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Bitcoin Runes take over? Exploring its top 3 milestones since launch

4min Read

Runes have enjoyed significant hype since launch, with 2,274,619 Rune transactions completed in just four days. 

Bitcoin Runes takes over? Exploring its top 3 milestones since launch

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  • Runes have been designed as a new way to mint fungible tokens on the Bitcoin network.
  • Since its launch, 10,739 Rune tokens have been created.

Daily transactions involving Runes on the Bitcoin [BTC] climbed to their highest level on the 23rd of April, according to data from Runes Alpha. 

On that day, 802,977 transactions involving Runes were completed.

So far, 52,365 Runes transactions have been executed, bringing the total number of transactions to 2,560,005 since it launched on the 20th of April following Bitcoin’s fourth halving event.

Runes take up space on the Bitcoin network

According to a Dune Analytics dashboard prepared by Crypto Koryo, transactions involving Runes have been the most significant on the Bitcoin network since the 20th of April.

When the Runes protocol launched, it accounted for 58% of all transactions completed on the Bitcoin network. Transactions involving the sale of BTC represented 42% on the same day.

On the other hand, Ordinals and all other BRC-20 tokens on the layer one network recorded a combined 0.7% of all network transactions completed.

Due to the spike in Runes’ daily transactions on the 23rd of April, its share of the total transactions count on the Bitcoin network on that day climbed to 78%.

Per Dune Analytics data, on that day, transactions involving Runes exceeded those that were completed towards the sale of BTC on the network by 45%.

Bitcoin txs by type

Source: Dune Analytics

Upon launch on the 20th of April, transactions involving Runes made up 57% of all fees paid on the Bitcoin network, pushing the blockchain’s total fees to an all-time high of over $80 million. 

On that day, the average transaction fee on the network reached a high of $128, surpassing the $30 peak experienced when interest in Ordinals first spiked.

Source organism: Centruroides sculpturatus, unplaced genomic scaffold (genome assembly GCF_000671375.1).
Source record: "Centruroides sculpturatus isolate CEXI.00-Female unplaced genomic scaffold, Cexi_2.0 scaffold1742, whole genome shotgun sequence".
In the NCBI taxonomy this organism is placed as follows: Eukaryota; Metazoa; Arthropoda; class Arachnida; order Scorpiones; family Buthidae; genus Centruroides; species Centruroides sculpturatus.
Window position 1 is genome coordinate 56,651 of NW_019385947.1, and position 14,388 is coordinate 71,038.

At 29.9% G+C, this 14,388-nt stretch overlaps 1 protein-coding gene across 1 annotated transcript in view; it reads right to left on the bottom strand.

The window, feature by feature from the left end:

As a result of the surge in transaction fees on the Bitcoin network, miner revenue skyrocketed. This occurred despite the fact that inflationary rewards had dropped by 50% post-halving.

Per IntoTheBlock’s data, miners’ revenue exceeded $100 million on the halving day. 

BTC Miner Rewards

Source: IntoTheBlock

In comparison, on the 20th of April, fees paid to process BTC sales transactions accounted for just 38% of all fees paid on the network. 

Decline in new etching

The Runes Protocol supports three kinds of transactions: etching, minting, and transferring. Etching allows users to create Rune tokens with set terms.

With minting, users can mint previously etched tokens, which they can transfer to different wallet addresses. 

Despite the surge in Runes’ daily transactions, the number of new etchings completed has steadily declined since the halving. On the 20th of April, the count of Rune tokens etched totaled 2647.

However, this has since trended downward, and as of the 23rd of April, less than 1000 new Runes were created. Since its launch, 10,739 Runes have been created, according to data from Runes Alpha.

A new way to do things 

Put simply, the Runes Protocol, created by Bitcoin Ordinals originator Casey Rodmarmor, is a new standard for creating fungible tokens directly on the Bitcoin blockchain.

The method of generating fungible tokens on the Bitcoin network was first made possible by introducing the BRC-20 token standard by a pseudonymous developer, Domo, in March 2023. 

These assets grew in popularity, reaching a market capitalization of $1 billion by June of the same year. However, as the surrounding hype grew, they often led to congestion on the Bitcoin network.

A large number of unspent transaction outputs (UTXOs) were created, clogging the network.

For example, as previously reported, on 3rd December, the count of BRC-20 tokens minted rallied above 450,000.

This caused significant congestion on the Bitcoin network, as over 267,000 transactions remained pending for several hours before they were confirmed. 

Due to this, the network’s mempool had a backlog. The surge in pending transactions caused the memory pool to reach 1.54 GB, exceeding its 300 MB capacity.

How does it work?

The Runes Protocol essentially adopts Bitcoin’s UTXO model and the OP_RETURN opcode, a special instruction within transactions on the network.

When a new Rune token is created, it is attached to a specific UTXO.

Information about the token, such as its name, divisibility, symbol, minting terms, amount, etc. are stored in the UTXO using the OP_RETURN opcode within the Bitcoin transaction.

This is done so the UTXO is marked as a Rune-carrying unit.

When a transaction is initiated to send a Rune token, it basically involves sending the UTXO within which its details have been encoded.


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The transaction specifies how many Rune tokens (part of the UTXO value) are being sent and creates new UTXOs representing the remaining balance and the received tokens.

Through its design, Runes avoids the need for extensive token contract information on the Bitcoin network. This prevents unnecessary data presence, which often causes network congestion. 

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Abiodun is a full-time journalist working with AMBCrypto. He is also a lawyer with over 2 years of experience. With a keen interest in blockchain technology and its limitless possibilities, Abiodun spends his time understanding the technology, building projects, and educating people about it.
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